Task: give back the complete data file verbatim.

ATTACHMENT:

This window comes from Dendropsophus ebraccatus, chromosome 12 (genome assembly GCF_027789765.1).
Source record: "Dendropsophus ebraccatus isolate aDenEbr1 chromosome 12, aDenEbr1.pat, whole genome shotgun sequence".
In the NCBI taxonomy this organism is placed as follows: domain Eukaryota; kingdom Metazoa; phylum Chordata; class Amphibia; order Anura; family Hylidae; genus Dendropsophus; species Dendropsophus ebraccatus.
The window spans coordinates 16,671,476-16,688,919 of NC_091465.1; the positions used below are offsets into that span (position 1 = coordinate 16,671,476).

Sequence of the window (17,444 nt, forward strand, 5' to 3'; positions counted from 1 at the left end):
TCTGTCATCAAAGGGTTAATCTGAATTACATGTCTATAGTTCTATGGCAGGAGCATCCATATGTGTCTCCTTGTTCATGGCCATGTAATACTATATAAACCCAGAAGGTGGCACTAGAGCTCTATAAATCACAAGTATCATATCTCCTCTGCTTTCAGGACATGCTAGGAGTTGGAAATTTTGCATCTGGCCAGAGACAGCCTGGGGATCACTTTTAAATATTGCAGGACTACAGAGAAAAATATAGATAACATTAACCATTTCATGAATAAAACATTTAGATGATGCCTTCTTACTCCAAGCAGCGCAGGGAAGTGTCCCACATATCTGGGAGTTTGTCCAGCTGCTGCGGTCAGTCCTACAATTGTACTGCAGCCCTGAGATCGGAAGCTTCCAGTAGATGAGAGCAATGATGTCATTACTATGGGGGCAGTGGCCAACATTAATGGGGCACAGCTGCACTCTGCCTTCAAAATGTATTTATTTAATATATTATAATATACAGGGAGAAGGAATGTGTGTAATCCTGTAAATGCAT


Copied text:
This window comes from Dendropsophus ebraccatus, chromosome 12 (genome assembly GCF_027789765.1).
Source record: "Dendropsophus ebraccatus isolate aDenEbr1 chromosome 12, aDenEbr1.pat, whole genome shotgun sequence".
In the NCBI taxonomy this organism is placed as follows: domain Eukaryota; kingdom Metazoa; phylum Chordata; class Amphibia; order Anura; family Hylidae; genus Dendropsophus; species Dendropsophus ebraccatus.
The window spans coordinates 16,671,476-16,688,919 of NC_091465.1; the positions used below are offsets into that span (position 1 = coordinate 16,671,476).

Sequence of the window (17,444 nt, forward strand, 5' to 3'; positions counted from 1 at the left end):
TCTGTCATCAAAGGGTTAATCTGAATTACATGTCTATAGTTCTATGGCAGGAGCATCCATATGTGTCTCCTTGTTCATGGCCATGTAATACTATATAAACCCAGAAGGTGGCACTAGAGCTCTATAAATCACAAGTATCATATCTCCTCTGCTTTCAGGACATGCTAGGAGTTGGAAATTTTGCATCTGGCCAGAGACAGCCTGGGGATCACTTTTAAATATTGCAGGACTACAGAGAAAAATATAGATAACATTAACCATTTCATGAATAAAACATTTAGATGATGCCTTCTTACTCCAAGCAGCGCAGGGAAGTGTCCCACATATCTGGGAGTTTGTCCAGCTGCTGCGGTCAGTCCTACAATTGTACTGCAGCCCTGAGATCGGAAGCTTCCAGTAGATGAGAGCAATGATGTCATTACTATGGGGGCAGTGGCCAACATTAATGGGGCACAGCTGCACTCTGCCTTCAAAATGTATTTATTTAATATATTATAATATACAGGGAGAAGGAATGTGTGTAATCCTGTAAATGCAT